There's then chat about the hot new roll'n'write Corinth (10:08), the superlative expansion A Feast for Odin: The Norwegians (18:36), an additional superb expansion, Space Base: The Emergence of Shy Pluto (27:32), the oh-so-nearly-a-SU&SD-video-review Monolith Arena (32:42) and the fantastically inventive game Alone (43:52).
Finally, the mailbag returns! We chat about which games offer the best emotional rollercoaster of feeling very clever, and then very dumb (01:05:27).
Paul: Absolutely. That’s classic Games News.
Quinns: Well, I dunno if we have to today. I think our top story already sounds like a Dr. Seuss story.
Board game designer Friedemann Friese, who likes to make games that begin with the letter ‘F’, has announced a series of sequels to his title Fabled Fruit. Fear, Fortress and Flee are his three new games in the Fast Forward line, all of which use the Fable system (see below). All of these games are green, because Friedemann likes green games (and has green hair).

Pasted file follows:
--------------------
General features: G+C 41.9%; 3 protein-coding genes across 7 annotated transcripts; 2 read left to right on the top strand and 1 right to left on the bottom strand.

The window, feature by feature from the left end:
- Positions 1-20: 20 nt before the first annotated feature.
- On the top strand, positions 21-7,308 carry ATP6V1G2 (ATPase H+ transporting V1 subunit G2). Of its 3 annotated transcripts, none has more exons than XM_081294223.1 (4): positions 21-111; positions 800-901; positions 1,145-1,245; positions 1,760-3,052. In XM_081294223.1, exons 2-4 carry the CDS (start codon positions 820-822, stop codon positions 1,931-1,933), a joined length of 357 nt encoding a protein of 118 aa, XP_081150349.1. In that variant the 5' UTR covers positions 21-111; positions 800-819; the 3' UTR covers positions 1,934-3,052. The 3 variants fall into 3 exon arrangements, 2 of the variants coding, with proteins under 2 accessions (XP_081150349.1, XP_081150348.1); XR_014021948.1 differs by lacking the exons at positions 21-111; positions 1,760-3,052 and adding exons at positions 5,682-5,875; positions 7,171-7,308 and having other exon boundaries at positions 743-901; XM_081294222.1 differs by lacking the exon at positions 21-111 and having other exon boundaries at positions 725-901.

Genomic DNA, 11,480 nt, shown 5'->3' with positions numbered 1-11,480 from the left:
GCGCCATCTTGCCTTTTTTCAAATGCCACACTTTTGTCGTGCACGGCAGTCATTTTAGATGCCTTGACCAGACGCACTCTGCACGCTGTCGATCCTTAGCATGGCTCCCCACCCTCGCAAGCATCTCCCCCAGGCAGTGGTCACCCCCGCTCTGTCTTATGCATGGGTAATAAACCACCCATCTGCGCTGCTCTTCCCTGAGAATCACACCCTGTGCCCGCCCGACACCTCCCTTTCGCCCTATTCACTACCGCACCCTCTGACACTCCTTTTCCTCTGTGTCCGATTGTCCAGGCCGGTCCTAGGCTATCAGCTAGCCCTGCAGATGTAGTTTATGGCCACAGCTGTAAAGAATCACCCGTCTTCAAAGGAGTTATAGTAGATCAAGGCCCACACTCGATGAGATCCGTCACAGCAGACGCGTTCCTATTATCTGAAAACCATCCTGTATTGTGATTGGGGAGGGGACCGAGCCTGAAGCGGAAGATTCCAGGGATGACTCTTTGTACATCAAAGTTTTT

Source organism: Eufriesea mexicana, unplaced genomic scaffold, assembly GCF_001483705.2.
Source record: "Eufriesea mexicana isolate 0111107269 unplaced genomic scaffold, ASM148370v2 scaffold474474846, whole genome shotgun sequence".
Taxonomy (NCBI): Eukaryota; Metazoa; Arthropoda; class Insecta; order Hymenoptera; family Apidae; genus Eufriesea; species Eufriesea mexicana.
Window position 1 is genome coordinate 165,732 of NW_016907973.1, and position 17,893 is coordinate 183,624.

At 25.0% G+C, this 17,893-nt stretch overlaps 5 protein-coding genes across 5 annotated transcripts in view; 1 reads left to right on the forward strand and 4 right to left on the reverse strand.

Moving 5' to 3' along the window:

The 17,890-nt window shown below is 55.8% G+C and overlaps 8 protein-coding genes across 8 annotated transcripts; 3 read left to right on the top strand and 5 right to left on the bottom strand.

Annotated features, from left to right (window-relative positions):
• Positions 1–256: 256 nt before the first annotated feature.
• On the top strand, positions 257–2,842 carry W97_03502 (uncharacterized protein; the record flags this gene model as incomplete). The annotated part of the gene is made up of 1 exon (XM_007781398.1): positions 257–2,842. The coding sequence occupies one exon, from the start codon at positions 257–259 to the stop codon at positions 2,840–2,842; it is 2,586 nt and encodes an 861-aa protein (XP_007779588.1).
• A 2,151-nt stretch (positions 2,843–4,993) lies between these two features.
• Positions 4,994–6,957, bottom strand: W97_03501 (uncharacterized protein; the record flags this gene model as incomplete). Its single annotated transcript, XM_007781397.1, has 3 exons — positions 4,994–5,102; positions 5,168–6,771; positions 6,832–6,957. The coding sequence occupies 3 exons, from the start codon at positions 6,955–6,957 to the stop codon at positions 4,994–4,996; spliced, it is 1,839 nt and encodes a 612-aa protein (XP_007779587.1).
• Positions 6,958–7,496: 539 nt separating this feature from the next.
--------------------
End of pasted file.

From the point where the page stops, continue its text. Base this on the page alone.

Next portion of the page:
Speaking of which, they’ve also announced the first expansion to Fabled Fruit, and you’ll never guess what it adds.
Paul: What does it add?
Today's games news will be arranged from stuff that excites Quinns the most to least, starting with THIS: Neuroshima Hex 3.0 has been announced by Z-Man games. You can read our impressions of 2.0 here, but basically it's a tricky, colourful, inventive strategy game that's so lightweight as to practically float off the table. Better yet, 3.0 sounds even better.
Neuroshima HEX is expanded by two expansions: Babel 13 and Duel. Both of them introduce new armies and new boards that differ the gameplay.
Neuroshima HEX has two foreign editions, US edition by Z-Man Games and French edition by IELLO.
On May 2007 Neuroshima Hex was awarded a special jury distinction for the Best Polish Designer Game published in 2006
Today I was walked through WONDERFUL post-apocalyptic tactics game Neuroshima Hex!, released in 2006 and since expanded by a untidy bag of army packs. My friend took out this game, taught it to me, and promptly put it away again.
"We’ll play on the iPad," he said. “It’s better on the iPad."
My face promptly crumpled up like a plastic bag in a strong breeze. Worst part of it is, he was right.